The Way to BE

Young Green Coconut Kefir

We would like to introduce you to our latest super food:

Young Green Coconuts

Coconut Water

Order Coconut Water and Coconut Meat directly from Body Ecology!

Great discoveries often stem from a touch of serendipity and some creative experimentation. Don Kidson, owner of the Living Lighthouse (the raw foods center for the Los Angeles area), introduced Donna to the value of young green coconuts. Most Americans have seen and tasted the milk and meat of the mature (brown, hairy) coconut; a green coconut is really the same food, but it is just younger. Sometimes the green outer shells are cut off before they are shipped to U.S. markets. Look for either the green shell or a white "husk" if the outer shell has been removed. You may not see them in the produce section of your big-chain supermarket, but they are readily available in Asian, Latino, and other ethnic or farmers' markets. Many health food stores will carry them upon request.

Although the liquid of the young coconut has an abundance of minerals, Donna was concerned that it would be too sweet. Drinking it would make the body too acidic and encourage the growth of pathogens and cancers. The idea to add Body Ecology's kefir starter to this liquid and "culture it" kept popping into her mind. She knew it would be a perfect medium for the growth of beneficial microflora.

On a pretty summer night in Malibu, Donna, Don, and two close friends combined the starter and coconut water, let it rest for 24 hours, and were delighted with what they had created. All the sugar disappeared and a fizzy, sour, champagne-like drink, like a spritzer, was born. Donna and Don began teaching many people how to make this great new discovery, and the results were miraculous.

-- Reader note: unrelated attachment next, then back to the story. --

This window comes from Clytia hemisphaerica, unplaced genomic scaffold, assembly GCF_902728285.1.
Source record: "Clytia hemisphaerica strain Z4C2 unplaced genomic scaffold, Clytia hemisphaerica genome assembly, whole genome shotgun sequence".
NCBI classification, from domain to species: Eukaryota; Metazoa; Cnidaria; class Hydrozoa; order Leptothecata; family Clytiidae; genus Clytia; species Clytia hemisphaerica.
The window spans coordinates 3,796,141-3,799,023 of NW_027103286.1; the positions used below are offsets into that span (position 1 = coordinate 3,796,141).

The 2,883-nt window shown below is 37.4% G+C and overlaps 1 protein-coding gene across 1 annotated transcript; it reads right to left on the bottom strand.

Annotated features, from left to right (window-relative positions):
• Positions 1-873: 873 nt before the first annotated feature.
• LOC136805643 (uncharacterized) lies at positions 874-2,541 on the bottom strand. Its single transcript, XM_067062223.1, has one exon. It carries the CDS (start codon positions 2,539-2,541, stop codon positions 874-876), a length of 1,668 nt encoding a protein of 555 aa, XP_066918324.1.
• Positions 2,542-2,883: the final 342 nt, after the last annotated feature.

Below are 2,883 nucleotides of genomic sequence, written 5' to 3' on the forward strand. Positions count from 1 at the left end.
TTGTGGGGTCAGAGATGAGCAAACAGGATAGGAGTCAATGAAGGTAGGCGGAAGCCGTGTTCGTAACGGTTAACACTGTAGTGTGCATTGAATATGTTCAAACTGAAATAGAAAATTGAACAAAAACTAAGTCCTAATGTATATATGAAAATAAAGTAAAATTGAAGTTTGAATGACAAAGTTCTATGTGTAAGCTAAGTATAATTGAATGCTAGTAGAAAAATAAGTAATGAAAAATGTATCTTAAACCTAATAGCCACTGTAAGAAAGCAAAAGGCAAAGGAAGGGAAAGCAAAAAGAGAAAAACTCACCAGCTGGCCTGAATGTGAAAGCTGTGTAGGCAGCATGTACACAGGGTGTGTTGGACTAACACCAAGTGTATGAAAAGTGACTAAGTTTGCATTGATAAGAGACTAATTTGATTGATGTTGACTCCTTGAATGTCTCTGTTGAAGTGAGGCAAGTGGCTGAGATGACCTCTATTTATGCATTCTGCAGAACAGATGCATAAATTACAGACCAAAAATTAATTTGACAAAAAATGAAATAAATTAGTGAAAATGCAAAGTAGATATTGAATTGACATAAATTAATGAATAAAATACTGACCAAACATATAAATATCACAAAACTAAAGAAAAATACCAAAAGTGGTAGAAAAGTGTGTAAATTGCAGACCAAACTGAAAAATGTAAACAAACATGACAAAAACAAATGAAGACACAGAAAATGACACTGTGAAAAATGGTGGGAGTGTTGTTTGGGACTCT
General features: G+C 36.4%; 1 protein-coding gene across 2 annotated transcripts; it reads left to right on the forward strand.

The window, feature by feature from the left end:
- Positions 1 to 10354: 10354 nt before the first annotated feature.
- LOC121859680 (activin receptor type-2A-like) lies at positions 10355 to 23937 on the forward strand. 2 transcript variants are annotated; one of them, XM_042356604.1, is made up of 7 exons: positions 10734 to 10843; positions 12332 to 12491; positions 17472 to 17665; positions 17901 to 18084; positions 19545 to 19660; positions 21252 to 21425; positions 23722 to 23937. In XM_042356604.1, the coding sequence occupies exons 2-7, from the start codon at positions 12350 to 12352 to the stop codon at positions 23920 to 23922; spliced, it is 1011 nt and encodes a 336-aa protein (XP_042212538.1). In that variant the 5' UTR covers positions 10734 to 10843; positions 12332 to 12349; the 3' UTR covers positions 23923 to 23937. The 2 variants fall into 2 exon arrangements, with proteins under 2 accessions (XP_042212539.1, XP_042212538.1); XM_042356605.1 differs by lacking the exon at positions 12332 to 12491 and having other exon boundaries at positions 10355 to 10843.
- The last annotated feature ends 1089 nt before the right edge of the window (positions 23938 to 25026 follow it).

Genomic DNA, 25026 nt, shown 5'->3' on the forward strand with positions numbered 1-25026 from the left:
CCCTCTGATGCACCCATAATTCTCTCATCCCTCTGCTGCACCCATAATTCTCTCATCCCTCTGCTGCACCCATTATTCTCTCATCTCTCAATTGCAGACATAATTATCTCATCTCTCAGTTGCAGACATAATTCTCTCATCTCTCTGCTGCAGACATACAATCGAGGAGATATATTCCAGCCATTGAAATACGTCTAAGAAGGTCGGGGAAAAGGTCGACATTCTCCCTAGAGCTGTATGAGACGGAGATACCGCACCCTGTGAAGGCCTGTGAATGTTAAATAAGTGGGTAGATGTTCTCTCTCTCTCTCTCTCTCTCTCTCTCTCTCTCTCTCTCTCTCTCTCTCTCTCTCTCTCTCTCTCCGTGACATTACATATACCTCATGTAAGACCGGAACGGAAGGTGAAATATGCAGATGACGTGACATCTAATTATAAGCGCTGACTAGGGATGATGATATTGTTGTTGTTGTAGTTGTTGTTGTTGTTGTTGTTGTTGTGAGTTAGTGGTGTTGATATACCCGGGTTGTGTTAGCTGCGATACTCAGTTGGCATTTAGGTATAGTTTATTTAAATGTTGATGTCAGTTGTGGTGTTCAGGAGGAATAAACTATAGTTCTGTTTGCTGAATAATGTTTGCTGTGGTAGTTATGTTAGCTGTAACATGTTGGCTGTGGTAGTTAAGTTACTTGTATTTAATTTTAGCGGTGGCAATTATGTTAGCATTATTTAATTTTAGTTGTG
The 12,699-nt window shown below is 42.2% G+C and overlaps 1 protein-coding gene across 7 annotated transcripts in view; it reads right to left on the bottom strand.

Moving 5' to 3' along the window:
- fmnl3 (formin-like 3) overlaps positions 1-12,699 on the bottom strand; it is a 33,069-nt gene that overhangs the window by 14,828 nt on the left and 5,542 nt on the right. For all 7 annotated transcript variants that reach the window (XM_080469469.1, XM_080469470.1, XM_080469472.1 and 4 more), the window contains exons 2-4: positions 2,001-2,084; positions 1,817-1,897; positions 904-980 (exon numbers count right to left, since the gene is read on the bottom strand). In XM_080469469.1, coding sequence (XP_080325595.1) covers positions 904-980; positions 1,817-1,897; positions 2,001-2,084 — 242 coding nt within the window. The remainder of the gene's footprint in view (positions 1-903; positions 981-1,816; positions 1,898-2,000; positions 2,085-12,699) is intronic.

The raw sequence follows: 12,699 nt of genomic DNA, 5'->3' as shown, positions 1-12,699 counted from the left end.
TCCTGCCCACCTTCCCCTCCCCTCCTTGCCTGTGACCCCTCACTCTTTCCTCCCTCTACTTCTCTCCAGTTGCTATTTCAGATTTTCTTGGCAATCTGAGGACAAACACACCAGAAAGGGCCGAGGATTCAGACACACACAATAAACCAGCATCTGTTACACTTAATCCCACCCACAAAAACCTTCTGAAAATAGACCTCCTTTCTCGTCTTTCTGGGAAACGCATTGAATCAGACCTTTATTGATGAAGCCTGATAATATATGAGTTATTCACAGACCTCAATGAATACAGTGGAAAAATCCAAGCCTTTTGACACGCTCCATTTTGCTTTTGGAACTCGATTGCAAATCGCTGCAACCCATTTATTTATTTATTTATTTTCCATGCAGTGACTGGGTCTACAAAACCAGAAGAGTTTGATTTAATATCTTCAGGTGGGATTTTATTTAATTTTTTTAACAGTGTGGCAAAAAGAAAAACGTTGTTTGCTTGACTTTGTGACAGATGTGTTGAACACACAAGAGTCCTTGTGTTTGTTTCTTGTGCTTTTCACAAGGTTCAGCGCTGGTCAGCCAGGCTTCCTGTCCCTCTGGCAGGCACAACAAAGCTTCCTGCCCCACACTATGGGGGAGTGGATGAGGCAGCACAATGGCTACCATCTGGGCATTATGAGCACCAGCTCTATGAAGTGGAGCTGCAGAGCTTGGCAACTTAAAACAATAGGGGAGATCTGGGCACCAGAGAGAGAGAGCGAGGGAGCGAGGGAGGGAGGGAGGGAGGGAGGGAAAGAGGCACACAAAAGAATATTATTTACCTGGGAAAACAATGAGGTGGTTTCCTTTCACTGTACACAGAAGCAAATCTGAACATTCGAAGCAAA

Watch how to make of Coconut Kefir.

What People Say About Coconut Water Kefir

  • It completely stops your cravings for sugar. Imagine the benefits of that!
  • It aids digestion of all foods
  • It has a tonifying affect on the intestines, even flattening the abdomen!
  • It appears to cleanse the liver. In Chinese medicine the liver rules the skin, eyes, and joints. Coconut water kefir eases aches and joint pains. Many people report having a prettier complexion. They experience the brown liver spots on the skin fading away and skin tags, moles, or warts drying up and disappearing. Vision also improves
  • It contains high levels of valuable minerals, including potassium, natural sodium, and chloride, which explains why the hair, skin and nails become stronger and have a prettier shine.
  • It appears to have a beneficial, cleansing effect on the endocrine system (adrenals, thyroid, pituitary, ovaries). Women find that their periods are cleaner and healthier; some who had experienced early menopause have found this important monthly cleansing returning again.
  • It increases energy and gives you an overall feeling of good health.

Young green coconuts yield several delicious foods. You can ferment the water (not "coconut milk") into that delicious, healing kefir. You can also eat the very special meat. Soft, pudding-like, and technically a seed, this meat is high in protein, enzyme-rich, and very easy to digest. Like all seeds and nuts, it is a protein fat, but this seed provides an excellent source of lauric and caprylic fatty acids. You can scoop the meat out of the shell and eat it raw, or you can put it in a blender with enough water to make it the same consistency of guacamole and then ferment it. Just add our kefir starter, and in 24 hours, you'll have a sort of kefir "cheese," a fabulous fermented base for salad dressings, dips, or just plain eating as is. It's like eating yogurt, only it's dairy-free.

How to Crack Those Coconuts

First, remove the 1½ to 2 cups of water inside the young coconut and use it to make kefir. To do this, lay the coconut on its side and shave several layers off the bottom until a circle appears. If you keep on shaving, two more circles will appear and you'll have what looks like a face with two eyes and a mouth. Place the young coconut in your kitchen drain so that the point fits into the drain. (This just holds the coconut steady.) Take a sharp object like a carrot peeler or apple corer and poke it through the bigger (mouth) hole. Rout out the hole, making it bigger, and then flip the coconut over onto a glass jar to let the water pour out.